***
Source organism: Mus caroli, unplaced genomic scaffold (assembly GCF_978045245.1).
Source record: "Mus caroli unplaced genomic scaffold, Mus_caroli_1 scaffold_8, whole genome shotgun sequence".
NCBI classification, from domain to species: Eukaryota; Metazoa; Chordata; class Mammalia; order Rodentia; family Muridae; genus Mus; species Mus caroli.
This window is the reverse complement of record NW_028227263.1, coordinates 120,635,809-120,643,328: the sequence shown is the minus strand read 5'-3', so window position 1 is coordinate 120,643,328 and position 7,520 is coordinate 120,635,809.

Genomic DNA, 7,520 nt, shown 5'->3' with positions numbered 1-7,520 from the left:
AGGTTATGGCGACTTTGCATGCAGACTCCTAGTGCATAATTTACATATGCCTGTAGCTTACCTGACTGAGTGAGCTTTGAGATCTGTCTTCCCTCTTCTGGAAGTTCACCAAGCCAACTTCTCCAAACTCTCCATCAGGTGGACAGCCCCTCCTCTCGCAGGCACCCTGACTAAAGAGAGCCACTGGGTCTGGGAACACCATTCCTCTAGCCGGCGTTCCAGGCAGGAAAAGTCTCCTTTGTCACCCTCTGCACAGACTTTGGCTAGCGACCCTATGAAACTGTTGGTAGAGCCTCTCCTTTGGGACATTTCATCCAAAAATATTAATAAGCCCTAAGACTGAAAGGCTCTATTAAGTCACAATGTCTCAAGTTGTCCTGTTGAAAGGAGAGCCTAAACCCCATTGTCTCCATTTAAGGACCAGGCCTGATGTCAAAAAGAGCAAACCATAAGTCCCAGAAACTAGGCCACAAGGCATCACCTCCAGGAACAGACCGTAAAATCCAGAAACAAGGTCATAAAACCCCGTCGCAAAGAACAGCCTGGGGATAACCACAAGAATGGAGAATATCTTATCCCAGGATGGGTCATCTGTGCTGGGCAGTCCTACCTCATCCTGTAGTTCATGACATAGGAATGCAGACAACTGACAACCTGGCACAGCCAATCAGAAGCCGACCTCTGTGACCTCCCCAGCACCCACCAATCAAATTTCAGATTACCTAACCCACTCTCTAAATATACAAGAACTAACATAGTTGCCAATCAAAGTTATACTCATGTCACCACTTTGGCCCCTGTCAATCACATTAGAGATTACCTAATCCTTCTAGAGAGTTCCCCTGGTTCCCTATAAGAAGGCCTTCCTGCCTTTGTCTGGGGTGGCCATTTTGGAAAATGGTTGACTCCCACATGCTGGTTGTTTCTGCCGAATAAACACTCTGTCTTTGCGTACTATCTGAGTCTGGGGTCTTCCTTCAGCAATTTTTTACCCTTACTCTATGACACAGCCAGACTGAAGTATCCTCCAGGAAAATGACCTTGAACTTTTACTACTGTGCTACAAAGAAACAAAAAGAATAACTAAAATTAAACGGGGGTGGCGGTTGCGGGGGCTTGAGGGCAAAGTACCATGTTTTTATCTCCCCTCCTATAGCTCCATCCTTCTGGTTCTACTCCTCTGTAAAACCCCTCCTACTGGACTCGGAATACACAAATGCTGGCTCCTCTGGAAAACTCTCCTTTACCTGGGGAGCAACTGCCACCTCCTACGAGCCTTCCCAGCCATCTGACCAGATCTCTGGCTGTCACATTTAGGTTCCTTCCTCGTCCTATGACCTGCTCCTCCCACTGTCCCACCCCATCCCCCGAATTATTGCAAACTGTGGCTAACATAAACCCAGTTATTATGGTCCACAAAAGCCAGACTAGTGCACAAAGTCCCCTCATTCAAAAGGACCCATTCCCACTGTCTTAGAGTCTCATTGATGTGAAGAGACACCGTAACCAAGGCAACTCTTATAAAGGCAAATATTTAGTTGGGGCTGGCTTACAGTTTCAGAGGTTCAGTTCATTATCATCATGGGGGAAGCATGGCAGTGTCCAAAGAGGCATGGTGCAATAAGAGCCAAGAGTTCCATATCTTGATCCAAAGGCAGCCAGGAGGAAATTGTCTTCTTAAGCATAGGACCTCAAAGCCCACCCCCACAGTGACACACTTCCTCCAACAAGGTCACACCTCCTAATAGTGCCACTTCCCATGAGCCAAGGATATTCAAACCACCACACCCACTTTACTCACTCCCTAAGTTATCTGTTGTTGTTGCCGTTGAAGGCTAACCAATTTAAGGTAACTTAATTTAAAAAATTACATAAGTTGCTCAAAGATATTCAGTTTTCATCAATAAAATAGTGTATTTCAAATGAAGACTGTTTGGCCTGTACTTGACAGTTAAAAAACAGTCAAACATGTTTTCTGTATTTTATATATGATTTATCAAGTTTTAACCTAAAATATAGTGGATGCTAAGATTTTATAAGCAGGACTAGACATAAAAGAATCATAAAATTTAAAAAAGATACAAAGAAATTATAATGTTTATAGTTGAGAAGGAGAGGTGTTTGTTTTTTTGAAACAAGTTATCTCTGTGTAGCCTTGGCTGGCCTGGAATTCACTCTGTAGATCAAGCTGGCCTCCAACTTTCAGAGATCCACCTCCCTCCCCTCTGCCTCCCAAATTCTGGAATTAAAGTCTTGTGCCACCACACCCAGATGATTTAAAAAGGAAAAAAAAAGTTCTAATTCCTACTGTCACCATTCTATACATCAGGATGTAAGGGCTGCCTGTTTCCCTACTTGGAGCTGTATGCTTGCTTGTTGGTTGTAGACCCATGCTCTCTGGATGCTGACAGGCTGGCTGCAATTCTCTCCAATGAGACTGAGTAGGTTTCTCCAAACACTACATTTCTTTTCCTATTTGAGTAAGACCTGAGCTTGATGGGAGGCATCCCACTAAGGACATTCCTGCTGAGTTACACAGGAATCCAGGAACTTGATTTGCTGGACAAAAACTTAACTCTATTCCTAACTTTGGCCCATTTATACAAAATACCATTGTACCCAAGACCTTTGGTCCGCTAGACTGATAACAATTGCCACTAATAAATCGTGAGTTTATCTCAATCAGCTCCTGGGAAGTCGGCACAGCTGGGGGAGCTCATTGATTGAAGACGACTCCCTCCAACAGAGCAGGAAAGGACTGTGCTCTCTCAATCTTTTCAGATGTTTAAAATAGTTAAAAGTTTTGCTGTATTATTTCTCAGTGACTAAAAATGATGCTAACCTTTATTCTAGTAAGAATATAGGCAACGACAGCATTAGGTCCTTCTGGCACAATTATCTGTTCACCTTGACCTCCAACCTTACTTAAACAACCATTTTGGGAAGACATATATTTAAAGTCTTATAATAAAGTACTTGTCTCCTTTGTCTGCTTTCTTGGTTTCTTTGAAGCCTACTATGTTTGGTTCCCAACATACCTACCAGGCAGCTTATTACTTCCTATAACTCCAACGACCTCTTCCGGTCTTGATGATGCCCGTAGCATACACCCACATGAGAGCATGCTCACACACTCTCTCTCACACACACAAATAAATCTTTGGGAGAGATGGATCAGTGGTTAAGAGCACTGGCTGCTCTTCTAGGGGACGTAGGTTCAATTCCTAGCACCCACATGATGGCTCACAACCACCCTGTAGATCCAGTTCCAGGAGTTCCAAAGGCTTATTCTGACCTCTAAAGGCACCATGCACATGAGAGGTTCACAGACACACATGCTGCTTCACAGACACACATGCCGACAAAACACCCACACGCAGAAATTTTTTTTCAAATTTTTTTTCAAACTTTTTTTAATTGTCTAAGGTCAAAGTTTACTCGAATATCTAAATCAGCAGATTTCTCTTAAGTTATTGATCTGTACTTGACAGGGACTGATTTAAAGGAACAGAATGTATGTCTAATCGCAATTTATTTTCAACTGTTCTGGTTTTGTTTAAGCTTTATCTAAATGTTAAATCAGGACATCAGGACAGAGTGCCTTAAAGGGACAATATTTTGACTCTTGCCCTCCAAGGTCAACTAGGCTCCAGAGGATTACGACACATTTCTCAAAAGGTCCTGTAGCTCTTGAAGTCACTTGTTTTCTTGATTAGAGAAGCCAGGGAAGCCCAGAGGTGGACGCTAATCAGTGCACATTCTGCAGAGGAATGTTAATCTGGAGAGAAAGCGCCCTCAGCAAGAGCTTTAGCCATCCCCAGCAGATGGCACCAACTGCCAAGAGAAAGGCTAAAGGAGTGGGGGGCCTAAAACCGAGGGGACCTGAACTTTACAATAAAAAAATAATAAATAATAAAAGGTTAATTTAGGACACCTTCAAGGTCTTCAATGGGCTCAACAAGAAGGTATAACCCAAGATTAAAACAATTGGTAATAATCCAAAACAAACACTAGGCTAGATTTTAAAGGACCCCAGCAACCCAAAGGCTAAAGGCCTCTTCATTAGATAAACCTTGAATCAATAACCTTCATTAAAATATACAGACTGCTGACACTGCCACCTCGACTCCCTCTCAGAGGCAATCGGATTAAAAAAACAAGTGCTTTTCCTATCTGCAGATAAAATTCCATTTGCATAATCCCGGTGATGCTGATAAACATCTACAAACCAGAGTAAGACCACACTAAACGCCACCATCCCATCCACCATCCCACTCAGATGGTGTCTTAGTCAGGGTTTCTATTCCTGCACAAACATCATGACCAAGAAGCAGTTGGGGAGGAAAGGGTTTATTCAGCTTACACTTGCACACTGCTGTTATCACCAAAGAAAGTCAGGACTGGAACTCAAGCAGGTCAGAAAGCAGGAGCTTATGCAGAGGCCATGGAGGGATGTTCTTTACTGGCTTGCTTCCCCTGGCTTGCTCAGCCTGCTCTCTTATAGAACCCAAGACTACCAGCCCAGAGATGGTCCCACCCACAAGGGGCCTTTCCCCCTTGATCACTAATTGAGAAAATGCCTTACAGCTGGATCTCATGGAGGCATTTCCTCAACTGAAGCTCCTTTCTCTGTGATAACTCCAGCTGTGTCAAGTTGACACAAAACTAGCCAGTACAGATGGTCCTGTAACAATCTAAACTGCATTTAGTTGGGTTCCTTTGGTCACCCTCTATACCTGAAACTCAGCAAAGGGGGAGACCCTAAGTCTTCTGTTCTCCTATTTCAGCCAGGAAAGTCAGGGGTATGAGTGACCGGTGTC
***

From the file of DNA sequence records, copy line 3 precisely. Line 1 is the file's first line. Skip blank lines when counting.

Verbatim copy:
NCBI classification, from domain to species: Eukaryota; Metazoa; Chordata; class Mammalia; order Rodentia; family Muridae; genus Mus; species Mus caroli.